CET to CPD: The timely transition
The GOC’s Natalie Michaux on the education changes that are coming on 1 January 2022
The face of optics is changing. Optical professionals are working in increasingly diverse scopes of practice, the technology at our fingertips is ever-expanding, and our understanding of patient needs is increasing. The initial education of budding optometrists and dispensing opticians is also changing to meet the demands of modern-day practice as part of the Education Strategic Review.
It makes sense then, that what the General Optical Council (GOC) expects of registrants, in terms of learning ‘post-qualification,’ should reflect the evolution of the sector.
Some registrants have been telling us for a while that CET can feel somewhat like a tick-box exercise, with the same requirements needing to be fulfilled no matter what context they work in. Others have told us that they’d love to learn new things but feel stifled by the requirements of the CET scheme, which focuses on maintaining existing skills rather than developing new ones. Enter Continuing Professional Development (CPD), the replacement for CET.
CPD is more than just a name change: it represents a philosophical shift in what post-qualification learning should look like
What’s in a name?
CPD is more than just a name change: it represents a philosophical shift in what post-qualification learning should look like. It is a framework to make sure that all registrants are maintaining their existing skills, whilst having the flexibility to tailor their learning to current and future practice, career aspirations and professional interests.
Registrants will be able to obtain points for relevant learning that comes from sources outside optics ¬– we’re calling this ‘self-directed CPD.’ The research master’s degree you undertook; the data protection course you went on; the leadership programme you’re part of; the EDI webinar you attended: any and all of these will be eligible to count for CPD points.
Registrants will still need to complete CPD in four ‘core domains’ (a minimum of one point in each), and collect at least 18 points from learning delivered by GOC approved providers. But otherwise, you can tailor the scope of your CPD to your own learning needs and goals.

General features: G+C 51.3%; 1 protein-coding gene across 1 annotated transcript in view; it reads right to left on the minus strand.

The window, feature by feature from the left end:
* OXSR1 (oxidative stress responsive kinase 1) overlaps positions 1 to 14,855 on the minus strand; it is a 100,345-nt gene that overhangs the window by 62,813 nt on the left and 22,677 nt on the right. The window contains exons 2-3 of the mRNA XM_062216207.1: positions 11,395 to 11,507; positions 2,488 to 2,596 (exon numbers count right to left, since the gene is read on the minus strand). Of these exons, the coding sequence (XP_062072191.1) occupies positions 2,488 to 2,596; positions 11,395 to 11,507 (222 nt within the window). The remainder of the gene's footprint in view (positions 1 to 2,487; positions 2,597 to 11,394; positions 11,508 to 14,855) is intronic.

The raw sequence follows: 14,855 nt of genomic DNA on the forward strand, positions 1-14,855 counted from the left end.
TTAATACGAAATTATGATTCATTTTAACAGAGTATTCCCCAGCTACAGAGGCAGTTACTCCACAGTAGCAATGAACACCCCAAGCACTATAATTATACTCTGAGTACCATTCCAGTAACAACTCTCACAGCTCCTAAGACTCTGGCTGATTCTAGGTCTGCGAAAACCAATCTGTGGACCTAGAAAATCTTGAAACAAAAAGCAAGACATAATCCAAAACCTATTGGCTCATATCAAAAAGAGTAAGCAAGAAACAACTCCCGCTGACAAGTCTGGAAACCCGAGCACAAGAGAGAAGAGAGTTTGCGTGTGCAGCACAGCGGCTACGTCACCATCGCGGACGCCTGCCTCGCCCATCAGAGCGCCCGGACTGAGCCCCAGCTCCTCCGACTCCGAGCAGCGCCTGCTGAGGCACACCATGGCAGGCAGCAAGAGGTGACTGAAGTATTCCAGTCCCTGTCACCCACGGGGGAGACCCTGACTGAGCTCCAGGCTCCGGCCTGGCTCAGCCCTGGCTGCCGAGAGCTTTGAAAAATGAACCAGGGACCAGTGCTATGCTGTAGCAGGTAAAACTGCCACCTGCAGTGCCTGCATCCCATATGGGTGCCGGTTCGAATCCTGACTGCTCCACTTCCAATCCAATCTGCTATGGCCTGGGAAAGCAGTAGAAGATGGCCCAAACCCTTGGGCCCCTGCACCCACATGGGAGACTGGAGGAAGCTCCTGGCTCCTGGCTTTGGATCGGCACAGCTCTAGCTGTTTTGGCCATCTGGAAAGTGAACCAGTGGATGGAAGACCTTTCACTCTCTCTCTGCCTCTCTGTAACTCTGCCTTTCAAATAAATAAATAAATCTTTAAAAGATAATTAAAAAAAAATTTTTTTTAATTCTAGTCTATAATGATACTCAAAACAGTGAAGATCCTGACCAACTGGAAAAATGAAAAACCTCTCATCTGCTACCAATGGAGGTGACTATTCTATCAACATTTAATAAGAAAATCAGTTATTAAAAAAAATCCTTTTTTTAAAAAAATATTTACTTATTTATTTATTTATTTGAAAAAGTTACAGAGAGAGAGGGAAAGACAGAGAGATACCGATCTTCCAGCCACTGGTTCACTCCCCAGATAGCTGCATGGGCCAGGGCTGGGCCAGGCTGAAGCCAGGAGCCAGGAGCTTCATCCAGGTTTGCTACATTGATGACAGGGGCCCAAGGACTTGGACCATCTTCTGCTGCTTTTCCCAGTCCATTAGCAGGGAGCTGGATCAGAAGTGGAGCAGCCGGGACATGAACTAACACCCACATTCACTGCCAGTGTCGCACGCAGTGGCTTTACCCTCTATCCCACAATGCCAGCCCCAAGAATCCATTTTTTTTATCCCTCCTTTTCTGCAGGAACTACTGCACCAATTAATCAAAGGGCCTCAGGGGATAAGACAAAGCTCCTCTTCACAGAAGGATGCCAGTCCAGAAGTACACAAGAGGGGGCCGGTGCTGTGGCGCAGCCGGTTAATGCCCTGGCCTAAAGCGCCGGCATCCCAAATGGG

The four core domains under CPD also allow a greater variety of learning than the CET competencies, requiring registrants to undertake learning that focuses on ‘soft’ as well as clinical skills. Learning more about professionalism, leadership and communication are vital tools to help the optical professional navigate the complexities of practice and provide safe care to patients.
It’s all very well providing excellent clinical care, but if a patient doesn’t feel their needs have been met, or they haven’t really understood what the results of their sight test mean, safety might be negatively impacted. CPD aims to help avoid this.
Optical professionals are working in increasingly diverse scopes of practice; the technology at our fingertips is ever-expanding, and our understanding of patient needs is increasing
We’re also requiring registrants to do a reflective exercise towards the end of the CPD cycle, looking at what they have learnt, what they plan to learn and how their professional practice has changed. We will give registrants a template that they can use to do this, or they can upload documentation of one they’ve undertaken with their employer or as part of their NHS role. We know reflection can be polarising, but the benefits of it are countless: thinking about what you have done and what you might do differently in future helps you to continuously improve the care you provide.
More information about the move to CPD will be published by the GOC over the next few months, including webinars and guides, so keep an eye out for these and make sure you’re as informed as you can be.
About the author
Natalie Michaux is standards manager and CPD review lead at the General Optical Council (GOC)